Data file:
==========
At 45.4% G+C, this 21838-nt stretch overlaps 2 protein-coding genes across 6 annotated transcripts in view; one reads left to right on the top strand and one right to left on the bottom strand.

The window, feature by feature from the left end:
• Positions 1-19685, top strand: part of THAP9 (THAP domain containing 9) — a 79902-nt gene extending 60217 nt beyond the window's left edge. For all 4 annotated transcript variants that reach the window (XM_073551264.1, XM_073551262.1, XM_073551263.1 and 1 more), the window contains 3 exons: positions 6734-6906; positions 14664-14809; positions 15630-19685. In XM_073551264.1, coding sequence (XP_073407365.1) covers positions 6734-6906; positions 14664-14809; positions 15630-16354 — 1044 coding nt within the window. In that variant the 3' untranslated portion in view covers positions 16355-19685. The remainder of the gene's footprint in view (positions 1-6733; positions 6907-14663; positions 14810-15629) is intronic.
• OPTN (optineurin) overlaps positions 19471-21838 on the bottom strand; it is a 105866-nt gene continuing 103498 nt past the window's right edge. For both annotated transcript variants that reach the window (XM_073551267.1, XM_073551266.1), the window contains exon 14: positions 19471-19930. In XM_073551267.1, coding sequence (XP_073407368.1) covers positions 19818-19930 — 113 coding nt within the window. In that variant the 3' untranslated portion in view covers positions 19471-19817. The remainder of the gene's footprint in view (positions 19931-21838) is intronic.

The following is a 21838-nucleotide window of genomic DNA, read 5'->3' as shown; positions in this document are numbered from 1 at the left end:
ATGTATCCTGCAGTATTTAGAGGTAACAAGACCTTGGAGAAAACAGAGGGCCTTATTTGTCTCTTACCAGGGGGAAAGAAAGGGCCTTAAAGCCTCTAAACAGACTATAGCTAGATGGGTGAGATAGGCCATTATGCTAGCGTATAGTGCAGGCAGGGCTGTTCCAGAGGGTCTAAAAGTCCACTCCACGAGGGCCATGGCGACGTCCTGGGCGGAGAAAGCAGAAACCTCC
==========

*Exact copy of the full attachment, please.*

At 45.4% G+C, this 21838-nt stretch overlaps 2 protein-coding genes across 6 annotated transcripts in view; one reads left to right on the top strand and one right to left on the bottom strand.

The window, feature by feature from the left end:
• Positions 1-19685, top strand: part of THAP9 (THAP domain containing 9) — a 79902-nt gene extending 60217 nt beyond the window's left edge. For all 4 annotated transcript variants that reach the window (XM_073551264.1, XM_073551262.1, XM_073551263.1 and 1 more), the window contains 3 exons: positions 6734-6906; positions 14664-14809; positions 15630-19685. In XM_073551264.1, coding sequence (XP_073407365.1) covers positions 6734-6906; positions 14664-14809; positions 15630-16354 — 1044 coding nt within the window. In that variant the 3' untranslated portion in view covers positions 16355-19685. The remainder of the gene's footprint in view (positions 1-6733; positions 6907-14663; positions 14810-15629) is intronic.
• OPTN (optineurin) overlaps positions 19471-21838 on the bottom strand; it is a 105866-nt gene continuing 103498 nt past the window's right edge. For both annotated transcript variants that reach the window (XM_073551267.1, XM_073551266.1), the window contains exon 14: positions 19471-19930. In XM_073551267.1, coding sequence (XP_073407368.1) covers positions 19818-19930 — 113 coding nt within the window. In that variant the 3' untranslated portion in view covers positions 19471-19817. The remainder of the gene's footprint in view (positions 19931-21838) is intronic.

The following is a 21838-nucleotide window of genomic DNA, read 5'->3' as shown; positions in this document are numbered from 1 at the left end:
ATGTATCCTGCAGTATTTAGAGGTAACAAGACCTTGGAGAAAACAGAGGGCCTTATTTGTCTCTTACCAGGGGGAAAGAAAGGGCCTTAAAGCCTCTAAACAGACTATAGCTAGATGGGTGAGATAGGCCATTATGCTAGCGTATAGTGCAGGCAGGGCTGTTCCAGAGGGTCTAAAAGTCCACTCCACGAGGGCCATGGCGACGTCCTGGGCGGAGAAAGCAGAAACCTCC